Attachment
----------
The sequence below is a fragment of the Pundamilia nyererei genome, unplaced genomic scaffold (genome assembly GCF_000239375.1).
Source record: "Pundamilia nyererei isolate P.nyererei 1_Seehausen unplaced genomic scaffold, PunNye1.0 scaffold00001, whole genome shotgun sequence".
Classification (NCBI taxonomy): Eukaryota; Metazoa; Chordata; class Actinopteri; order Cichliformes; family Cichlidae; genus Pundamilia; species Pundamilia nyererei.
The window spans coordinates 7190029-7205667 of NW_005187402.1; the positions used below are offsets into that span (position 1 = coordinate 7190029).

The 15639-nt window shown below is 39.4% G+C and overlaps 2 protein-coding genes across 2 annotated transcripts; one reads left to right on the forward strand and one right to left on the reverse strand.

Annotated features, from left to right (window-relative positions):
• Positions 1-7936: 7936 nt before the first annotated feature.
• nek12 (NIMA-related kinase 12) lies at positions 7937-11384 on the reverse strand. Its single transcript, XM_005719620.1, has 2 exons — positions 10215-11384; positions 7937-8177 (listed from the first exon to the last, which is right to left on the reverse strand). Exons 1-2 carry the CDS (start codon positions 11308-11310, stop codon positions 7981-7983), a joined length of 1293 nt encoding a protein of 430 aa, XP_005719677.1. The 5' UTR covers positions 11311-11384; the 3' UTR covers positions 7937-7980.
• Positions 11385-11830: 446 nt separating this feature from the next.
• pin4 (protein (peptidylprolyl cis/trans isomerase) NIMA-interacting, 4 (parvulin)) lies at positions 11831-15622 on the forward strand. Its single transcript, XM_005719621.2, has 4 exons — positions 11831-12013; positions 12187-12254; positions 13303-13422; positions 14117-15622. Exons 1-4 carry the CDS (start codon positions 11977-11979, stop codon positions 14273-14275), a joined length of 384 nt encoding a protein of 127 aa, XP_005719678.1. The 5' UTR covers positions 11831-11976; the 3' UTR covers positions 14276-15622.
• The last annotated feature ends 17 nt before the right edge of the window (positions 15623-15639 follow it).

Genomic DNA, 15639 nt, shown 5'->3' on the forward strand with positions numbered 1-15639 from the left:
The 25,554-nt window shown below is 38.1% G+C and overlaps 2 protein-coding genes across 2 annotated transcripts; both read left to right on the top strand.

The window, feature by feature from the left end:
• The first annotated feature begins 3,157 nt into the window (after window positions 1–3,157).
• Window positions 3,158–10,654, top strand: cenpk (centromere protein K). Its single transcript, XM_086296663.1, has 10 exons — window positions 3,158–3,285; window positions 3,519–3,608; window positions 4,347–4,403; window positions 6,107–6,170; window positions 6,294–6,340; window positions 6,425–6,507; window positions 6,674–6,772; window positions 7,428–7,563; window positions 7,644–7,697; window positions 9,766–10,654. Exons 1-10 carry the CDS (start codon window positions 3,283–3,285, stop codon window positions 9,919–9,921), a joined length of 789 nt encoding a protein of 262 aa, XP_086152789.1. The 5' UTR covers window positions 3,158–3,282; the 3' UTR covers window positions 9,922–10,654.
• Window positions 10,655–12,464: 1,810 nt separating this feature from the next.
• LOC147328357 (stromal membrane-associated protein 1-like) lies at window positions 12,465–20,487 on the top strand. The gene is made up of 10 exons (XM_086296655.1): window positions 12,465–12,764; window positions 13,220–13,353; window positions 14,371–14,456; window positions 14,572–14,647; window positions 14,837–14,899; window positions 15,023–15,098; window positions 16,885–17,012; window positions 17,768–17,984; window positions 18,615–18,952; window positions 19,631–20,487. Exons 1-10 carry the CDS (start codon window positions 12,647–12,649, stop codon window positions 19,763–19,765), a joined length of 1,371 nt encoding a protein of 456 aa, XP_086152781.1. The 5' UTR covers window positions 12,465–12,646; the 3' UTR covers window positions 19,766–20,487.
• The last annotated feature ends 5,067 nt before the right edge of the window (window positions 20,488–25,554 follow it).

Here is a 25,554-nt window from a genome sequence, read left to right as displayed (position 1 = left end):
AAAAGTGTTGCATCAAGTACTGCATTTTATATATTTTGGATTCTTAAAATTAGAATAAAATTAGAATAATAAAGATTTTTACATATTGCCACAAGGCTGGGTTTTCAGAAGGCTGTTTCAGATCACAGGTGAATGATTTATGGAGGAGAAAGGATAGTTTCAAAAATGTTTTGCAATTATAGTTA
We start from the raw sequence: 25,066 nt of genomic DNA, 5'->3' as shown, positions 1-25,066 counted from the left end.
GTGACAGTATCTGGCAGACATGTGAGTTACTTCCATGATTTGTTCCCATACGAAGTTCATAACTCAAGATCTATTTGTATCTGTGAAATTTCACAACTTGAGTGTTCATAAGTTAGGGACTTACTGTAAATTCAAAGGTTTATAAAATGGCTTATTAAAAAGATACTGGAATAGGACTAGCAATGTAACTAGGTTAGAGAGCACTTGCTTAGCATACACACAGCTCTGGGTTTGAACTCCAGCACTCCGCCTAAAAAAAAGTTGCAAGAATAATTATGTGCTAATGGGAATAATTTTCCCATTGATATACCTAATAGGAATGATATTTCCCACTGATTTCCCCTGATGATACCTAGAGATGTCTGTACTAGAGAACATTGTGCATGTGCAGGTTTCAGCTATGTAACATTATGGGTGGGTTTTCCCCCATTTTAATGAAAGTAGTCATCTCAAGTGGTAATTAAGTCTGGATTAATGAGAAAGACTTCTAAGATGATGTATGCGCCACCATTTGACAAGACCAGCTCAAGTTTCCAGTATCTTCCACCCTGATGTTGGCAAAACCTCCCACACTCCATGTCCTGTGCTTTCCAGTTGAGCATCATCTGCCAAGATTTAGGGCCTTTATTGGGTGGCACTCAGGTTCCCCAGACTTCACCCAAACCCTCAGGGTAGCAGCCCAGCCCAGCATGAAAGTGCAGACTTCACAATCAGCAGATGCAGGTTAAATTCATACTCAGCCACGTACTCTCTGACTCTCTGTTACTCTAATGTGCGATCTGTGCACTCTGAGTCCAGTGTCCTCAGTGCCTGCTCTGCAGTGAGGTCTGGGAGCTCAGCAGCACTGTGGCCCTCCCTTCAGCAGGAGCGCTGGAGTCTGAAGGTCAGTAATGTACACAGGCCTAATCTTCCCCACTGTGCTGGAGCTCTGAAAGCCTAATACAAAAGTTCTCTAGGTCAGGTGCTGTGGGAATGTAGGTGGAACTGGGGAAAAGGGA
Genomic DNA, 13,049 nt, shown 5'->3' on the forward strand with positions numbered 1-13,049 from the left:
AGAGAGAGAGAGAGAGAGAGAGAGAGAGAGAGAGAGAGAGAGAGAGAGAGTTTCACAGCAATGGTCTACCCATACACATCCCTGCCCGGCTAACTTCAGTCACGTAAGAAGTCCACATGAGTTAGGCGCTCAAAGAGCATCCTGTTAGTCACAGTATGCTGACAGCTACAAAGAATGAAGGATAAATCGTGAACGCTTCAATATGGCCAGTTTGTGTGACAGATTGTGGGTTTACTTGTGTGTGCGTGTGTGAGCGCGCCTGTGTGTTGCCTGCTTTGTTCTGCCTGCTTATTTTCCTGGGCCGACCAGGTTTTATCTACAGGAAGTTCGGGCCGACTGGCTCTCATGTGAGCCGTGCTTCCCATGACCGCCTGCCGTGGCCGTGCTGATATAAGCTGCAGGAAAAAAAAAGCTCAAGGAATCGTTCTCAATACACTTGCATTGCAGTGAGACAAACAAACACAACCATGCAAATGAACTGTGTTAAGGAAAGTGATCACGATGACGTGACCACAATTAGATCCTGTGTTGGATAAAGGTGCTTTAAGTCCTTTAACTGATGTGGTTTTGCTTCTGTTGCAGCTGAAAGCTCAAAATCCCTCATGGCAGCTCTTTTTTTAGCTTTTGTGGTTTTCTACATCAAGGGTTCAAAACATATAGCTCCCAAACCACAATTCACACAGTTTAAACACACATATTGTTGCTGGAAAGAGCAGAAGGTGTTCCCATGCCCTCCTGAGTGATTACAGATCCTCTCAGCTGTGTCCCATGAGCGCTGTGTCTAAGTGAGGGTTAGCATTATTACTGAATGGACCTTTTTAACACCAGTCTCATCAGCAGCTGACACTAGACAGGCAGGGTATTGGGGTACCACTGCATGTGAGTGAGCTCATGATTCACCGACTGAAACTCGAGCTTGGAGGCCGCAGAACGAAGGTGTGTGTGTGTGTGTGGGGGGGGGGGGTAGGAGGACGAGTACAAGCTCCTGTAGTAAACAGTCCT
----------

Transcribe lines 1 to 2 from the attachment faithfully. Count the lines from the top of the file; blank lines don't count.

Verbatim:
The sequence below is a fragment of the Pundamilia nyererei genome, unplaced genomic scaffold (genome assembly GCF_000239375.1).
Source record: "Pundamilia nyererei isolate P.nyererei 1_Seehausen unplaced genomic scaffold, PunNye1.0 scaffold00001, whole genome shotgun sequence".